The Paper tells the story of Henry Hackett and his struggle to be a good editor of The New York Sun, a daily newspaper. Between interviewing at a different paper, financial struggles, a pregnant wife and newsroom drama, the film is a chaotic comedy.
The plot centers around a double homicide and the press’ coverage of the investigation. Two young black males have been taken into custody, but their involvement in the crime hasn’t been substantiated. Hackett recognizes the need to think about repercussions of publishing stories. A slanted story could reignite racial tensions and damage the reputations of the men. Hackett stands up to his peers at the paper and argues for further investigation and cautiously worded headlines and stories until more information is known.
While Hackett takes a few ethical missteps throughout, he remains dedicated to the truth of the story and the integrity of his paper. I felt the most valuable lesson of the movie was that important publishing decisions should be made objectively, by clearly evaluating all of the stakeholders and issues. Unfortunately these ethical calls must be made by fallible people. They are not static. They do not occur in a vacuum and are affected by an array of factors.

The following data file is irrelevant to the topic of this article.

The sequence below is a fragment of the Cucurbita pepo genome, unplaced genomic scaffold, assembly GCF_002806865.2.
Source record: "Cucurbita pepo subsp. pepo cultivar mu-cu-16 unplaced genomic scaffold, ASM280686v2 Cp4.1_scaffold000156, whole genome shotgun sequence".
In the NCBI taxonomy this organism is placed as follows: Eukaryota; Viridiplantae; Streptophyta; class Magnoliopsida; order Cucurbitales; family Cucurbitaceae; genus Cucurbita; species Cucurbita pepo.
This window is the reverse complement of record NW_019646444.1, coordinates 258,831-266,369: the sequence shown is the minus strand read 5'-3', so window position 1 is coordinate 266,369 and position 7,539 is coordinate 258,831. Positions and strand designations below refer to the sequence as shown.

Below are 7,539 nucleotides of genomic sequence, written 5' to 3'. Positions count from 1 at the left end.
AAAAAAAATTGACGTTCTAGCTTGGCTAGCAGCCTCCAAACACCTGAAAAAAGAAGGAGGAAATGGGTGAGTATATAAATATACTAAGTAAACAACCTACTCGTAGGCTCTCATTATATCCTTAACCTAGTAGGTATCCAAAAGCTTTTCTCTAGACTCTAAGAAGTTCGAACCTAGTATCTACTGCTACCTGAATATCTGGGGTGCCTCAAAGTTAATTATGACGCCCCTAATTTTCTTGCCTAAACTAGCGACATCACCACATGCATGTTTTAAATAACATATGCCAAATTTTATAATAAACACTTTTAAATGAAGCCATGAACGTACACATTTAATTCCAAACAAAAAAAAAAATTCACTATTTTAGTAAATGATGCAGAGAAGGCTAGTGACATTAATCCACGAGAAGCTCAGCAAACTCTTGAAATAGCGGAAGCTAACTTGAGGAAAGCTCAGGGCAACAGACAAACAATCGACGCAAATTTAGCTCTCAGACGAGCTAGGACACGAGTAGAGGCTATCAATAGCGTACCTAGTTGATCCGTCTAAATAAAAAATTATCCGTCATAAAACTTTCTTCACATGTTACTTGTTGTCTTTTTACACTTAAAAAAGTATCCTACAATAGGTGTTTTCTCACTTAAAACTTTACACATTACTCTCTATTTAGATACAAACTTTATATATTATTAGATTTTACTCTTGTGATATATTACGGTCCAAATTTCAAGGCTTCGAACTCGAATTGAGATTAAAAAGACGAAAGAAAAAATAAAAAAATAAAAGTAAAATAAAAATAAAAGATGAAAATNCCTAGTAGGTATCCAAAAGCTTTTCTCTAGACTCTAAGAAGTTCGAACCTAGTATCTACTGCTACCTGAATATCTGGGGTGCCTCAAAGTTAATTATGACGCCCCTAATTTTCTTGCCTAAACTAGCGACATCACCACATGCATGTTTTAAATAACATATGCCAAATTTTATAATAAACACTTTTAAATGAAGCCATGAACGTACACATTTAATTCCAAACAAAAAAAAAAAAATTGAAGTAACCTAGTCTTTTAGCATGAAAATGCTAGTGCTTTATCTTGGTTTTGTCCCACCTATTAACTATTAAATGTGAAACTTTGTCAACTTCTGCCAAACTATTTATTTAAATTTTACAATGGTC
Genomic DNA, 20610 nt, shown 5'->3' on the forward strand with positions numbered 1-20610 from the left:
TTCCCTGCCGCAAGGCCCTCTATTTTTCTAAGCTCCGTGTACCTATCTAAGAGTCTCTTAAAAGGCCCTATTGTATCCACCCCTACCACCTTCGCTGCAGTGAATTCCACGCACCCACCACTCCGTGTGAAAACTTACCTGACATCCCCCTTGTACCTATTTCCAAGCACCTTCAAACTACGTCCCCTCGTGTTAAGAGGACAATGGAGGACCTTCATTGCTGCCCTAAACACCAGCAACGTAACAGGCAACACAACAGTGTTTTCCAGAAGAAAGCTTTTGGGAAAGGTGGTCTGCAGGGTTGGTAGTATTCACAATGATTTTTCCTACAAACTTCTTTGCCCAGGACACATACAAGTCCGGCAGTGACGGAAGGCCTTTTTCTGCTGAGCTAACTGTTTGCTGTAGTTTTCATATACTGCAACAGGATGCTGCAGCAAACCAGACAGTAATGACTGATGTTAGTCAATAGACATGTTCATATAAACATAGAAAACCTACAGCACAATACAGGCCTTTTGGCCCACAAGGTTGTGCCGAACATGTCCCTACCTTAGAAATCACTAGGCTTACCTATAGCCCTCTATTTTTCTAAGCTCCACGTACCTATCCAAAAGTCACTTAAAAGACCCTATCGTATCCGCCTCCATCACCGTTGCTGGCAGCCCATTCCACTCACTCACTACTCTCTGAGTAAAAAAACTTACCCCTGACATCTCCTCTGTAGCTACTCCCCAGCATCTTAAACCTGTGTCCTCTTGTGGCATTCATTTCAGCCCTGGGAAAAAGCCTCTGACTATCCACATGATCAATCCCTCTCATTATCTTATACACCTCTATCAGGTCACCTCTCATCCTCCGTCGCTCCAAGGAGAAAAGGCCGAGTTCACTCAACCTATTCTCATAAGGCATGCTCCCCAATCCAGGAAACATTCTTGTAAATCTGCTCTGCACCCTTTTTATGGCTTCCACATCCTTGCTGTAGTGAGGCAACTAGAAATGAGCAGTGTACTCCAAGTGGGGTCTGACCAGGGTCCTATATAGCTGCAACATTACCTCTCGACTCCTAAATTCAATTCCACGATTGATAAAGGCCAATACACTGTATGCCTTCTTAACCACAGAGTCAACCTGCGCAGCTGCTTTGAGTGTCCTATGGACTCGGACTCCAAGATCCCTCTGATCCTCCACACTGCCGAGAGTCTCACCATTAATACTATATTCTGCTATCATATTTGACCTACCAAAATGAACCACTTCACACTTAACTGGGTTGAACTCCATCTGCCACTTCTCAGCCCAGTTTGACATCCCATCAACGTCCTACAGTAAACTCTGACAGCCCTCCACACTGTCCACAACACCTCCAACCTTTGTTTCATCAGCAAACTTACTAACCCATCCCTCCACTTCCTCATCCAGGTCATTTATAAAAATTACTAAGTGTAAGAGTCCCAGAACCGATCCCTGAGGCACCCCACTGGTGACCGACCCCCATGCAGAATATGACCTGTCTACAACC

The reporters’ salaries that were at stake during the movie were one influential factor, as well as the cost of pushing back the printing ($12,000 for each half-hour after deadline) and the loss incurred by stopping the presses to reprint a different cover. The constant chaos of the newsroom made it a difficult work environment and the personal lives of the reporters impacted (often, inhibited) their personal work abilities and added to the office politics at the Sun.
What the film demonstrates is the importance of relating our course curriculum to the real world as often as possible. By drawing solid ethical boundaries in as many hypothetical situations as possible, we as journalists can better prepare ourselves for the unknown decisions we may face. And these dilemmas are almost guaranteed. Alicia Clark is redeemed in the end when she steps outside of her personal life and evaluates her options and consequences as objectively as possible.
Separating such a decision from the rest of oneself is difficult, but it is a skill that improves with practice, and remaining dedicated to one’s values is the first step.